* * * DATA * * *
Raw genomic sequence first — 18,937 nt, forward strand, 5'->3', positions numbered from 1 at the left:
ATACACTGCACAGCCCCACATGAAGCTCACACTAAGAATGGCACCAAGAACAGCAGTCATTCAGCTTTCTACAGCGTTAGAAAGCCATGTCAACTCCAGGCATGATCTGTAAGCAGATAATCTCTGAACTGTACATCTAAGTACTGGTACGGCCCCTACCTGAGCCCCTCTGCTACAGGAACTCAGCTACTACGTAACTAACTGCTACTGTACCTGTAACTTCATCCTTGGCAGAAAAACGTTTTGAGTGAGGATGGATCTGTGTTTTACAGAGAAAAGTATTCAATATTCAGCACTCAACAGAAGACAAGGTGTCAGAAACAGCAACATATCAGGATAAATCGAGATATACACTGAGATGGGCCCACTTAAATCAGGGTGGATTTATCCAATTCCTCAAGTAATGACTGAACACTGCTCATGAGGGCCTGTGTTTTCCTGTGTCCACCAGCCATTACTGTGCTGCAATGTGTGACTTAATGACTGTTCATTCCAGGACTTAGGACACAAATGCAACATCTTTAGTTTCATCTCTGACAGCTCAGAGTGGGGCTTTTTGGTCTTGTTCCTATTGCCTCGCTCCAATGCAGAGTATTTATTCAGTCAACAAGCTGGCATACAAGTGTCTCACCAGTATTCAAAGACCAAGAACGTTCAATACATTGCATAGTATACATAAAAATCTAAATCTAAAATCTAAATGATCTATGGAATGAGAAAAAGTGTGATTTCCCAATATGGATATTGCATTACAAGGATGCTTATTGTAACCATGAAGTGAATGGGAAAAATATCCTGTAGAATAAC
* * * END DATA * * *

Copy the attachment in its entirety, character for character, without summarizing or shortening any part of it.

Raw genomic sequence first — 18,937 nt, forward strand, 5'->3', positions numbered from 1 at the left:
ATACACTGCACAGCCCCACATGAAGCTCACACTAAGAATGGCACCAAGAACAGCAGTCATTCAGCTTTCTACAGCGTTAGAAAGCCATGTCAACTCCAGGCATGATCTGTAAGCAGATAATCTCTGAACTGTACATCTAAGTACTGGTACGGCCCCTACCTGAGCCCCTCTGCTACAGGAACTCAGCTACTACGTAACTAACTGCTACTGTACCTGTAACTTCATCCTTGGCAGAAAAACGTTTTGAGTGAGGATGGATCTGTGTTTTACAGAGAAAAGTATTCAATATTCAGCACTCAACAGAAGACAAGGTGTCAGAAACAGCAACATATCAGGATAAATCGAGATATACACTGAGATGGGCCCACTTAAATCAGGGTGGATTTATCCAATTCCTCAAGTAATGACTGAACACTGCTCATGAGGGCCTGTGTTTTCCTGTGTCCACCAGCCATTACTGTGCTGCAATGTGTGACTTAATGACTGTTCATTCCAGGACTTAGGACACAAATGCAACATCTTTAGTTTCATCTCTGACAGCTCAGAGTGGGGCTTTTTGGTCTTGTTCCTATTGCCTCGCTCCAATGCAGAGTATTTATTCAGTCAACAAGCTGGCATACAAGTGTCTCACCAGTATTCAAAGACCAAGAACGTTCAATACATTGCATAGTATACATAAAAATCTAAATCTAAAATCTAAATGATCTATGGAATGAGAAAAAGTGTGATTTCCCAATATGGATATTGCATTACAAGGATGCTTATTGTAACCATGAAGTGAATGGGAAAAATATCCTGTAGAATAAC